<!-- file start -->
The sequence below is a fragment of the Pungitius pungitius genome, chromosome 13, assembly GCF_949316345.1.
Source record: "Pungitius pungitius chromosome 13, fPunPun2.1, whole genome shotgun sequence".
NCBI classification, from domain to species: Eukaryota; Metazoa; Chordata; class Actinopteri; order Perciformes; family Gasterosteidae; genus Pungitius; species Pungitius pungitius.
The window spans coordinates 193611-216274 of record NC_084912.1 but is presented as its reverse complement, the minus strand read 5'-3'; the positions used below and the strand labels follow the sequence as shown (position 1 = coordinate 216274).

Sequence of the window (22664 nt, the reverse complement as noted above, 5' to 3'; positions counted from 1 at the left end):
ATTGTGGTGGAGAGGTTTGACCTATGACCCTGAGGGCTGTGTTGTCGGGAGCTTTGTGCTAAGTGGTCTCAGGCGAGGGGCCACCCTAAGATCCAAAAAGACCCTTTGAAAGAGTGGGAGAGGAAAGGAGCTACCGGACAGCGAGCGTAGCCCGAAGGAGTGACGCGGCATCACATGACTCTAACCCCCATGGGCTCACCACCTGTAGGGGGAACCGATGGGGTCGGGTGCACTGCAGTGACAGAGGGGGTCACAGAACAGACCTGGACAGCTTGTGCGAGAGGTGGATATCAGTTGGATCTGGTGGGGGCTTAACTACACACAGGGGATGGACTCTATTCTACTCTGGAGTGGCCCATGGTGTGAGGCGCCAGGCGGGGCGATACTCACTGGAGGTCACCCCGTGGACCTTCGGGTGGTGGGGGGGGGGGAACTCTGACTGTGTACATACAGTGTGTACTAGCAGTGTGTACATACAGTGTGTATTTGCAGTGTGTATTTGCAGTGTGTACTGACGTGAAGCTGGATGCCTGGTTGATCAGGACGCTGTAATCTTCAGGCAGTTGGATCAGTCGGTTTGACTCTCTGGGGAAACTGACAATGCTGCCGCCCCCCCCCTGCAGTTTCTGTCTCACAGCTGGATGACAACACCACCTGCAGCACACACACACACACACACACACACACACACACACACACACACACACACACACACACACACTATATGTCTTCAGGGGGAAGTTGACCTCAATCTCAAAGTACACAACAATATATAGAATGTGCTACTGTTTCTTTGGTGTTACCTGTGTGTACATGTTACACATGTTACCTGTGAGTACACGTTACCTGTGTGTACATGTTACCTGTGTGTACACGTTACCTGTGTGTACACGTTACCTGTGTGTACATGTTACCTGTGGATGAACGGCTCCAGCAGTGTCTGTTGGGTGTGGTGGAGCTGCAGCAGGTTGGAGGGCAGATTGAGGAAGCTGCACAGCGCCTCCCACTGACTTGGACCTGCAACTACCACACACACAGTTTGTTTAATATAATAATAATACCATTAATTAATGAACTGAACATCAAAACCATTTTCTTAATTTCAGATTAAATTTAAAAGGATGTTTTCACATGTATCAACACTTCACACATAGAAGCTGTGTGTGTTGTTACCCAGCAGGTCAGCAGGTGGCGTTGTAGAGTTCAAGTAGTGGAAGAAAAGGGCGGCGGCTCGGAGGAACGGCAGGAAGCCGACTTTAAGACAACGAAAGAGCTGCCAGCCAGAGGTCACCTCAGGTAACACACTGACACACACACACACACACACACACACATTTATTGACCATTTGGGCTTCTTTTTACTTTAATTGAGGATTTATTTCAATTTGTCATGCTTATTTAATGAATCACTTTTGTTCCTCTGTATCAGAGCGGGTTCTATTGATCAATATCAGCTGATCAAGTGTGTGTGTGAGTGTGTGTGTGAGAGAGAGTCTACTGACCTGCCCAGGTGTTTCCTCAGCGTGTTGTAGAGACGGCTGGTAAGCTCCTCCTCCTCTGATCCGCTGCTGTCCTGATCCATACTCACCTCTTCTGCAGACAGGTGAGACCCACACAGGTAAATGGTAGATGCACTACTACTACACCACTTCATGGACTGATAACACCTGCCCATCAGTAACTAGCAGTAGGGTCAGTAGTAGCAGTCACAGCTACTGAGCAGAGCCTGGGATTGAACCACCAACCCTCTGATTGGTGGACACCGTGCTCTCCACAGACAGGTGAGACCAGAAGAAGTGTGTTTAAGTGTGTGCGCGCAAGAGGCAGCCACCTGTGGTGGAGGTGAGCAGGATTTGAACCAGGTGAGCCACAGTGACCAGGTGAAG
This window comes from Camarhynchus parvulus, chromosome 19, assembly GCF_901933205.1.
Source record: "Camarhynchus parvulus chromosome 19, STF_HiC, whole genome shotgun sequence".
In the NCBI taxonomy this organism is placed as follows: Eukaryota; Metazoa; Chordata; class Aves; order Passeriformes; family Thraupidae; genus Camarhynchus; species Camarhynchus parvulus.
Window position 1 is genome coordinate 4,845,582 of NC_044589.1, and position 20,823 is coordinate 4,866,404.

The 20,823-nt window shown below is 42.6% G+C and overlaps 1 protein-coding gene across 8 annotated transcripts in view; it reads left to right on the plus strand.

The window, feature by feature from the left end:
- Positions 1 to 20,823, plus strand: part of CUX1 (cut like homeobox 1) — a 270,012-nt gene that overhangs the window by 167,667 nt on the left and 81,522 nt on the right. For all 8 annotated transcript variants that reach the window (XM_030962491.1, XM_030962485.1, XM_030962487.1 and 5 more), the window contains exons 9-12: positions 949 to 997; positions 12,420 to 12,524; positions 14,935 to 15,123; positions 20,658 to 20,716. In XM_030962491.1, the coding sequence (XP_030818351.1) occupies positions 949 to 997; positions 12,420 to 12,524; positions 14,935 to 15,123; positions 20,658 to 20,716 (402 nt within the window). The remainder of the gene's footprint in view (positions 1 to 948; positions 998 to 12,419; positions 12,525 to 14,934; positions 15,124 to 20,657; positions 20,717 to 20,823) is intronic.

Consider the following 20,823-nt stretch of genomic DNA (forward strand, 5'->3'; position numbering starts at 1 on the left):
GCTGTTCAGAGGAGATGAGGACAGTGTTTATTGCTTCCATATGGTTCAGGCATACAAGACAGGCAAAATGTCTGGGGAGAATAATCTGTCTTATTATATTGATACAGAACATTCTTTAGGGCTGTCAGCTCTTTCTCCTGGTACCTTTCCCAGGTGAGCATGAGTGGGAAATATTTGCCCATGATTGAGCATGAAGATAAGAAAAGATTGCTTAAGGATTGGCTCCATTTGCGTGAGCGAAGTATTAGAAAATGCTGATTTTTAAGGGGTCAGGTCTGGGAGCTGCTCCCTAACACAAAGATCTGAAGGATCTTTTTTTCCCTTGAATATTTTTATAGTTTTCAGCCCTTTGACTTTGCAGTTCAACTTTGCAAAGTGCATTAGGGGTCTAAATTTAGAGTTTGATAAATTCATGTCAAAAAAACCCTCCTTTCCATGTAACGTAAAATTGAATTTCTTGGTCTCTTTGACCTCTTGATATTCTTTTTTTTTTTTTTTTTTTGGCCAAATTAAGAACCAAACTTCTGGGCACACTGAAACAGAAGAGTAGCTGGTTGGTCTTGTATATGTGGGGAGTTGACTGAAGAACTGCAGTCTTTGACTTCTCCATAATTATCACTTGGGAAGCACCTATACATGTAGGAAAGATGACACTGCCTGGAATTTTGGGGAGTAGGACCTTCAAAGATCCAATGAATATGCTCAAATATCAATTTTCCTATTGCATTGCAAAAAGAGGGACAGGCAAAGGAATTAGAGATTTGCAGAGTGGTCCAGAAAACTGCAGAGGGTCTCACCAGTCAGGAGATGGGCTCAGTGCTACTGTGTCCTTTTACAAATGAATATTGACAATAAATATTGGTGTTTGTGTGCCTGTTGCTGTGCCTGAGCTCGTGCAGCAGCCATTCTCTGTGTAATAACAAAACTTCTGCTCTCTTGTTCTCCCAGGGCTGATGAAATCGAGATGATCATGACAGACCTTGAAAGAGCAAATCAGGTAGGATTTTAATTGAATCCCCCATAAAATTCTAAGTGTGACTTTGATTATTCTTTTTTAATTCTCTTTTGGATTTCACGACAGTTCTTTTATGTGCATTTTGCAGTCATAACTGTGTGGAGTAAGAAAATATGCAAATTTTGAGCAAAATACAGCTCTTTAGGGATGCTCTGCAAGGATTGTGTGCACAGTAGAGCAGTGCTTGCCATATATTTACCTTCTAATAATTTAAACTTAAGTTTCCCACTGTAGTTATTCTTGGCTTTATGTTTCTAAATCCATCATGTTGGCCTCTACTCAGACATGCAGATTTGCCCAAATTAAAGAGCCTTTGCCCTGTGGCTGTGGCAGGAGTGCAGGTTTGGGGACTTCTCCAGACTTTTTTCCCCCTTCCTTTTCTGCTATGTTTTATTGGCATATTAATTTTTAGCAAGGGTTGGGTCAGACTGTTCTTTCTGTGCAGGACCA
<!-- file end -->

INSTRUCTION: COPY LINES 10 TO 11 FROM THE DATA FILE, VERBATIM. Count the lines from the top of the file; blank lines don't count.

Window position 1 is genome coordinate 4,845,582 of NC_044589.1, and position 20,823 is coordinate 4,866,404.

The 20,823-nt window shown below is 42.6% G+C and overlaps 1 protein-coding gene across 8 annotated transcripts in view; it reads left to right on the plus strand.